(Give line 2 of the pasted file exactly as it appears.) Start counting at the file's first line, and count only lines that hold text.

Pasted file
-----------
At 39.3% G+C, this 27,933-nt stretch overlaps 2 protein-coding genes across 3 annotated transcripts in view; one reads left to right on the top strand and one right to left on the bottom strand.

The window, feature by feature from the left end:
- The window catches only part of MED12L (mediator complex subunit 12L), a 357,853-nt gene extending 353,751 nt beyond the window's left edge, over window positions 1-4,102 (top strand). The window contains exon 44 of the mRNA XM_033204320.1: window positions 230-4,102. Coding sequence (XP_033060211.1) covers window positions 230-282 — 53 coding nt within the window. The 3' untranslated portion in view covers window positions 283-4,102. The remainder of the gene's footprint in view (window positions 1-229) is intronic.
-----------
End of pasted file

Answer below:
The window, feature by feature from the left end: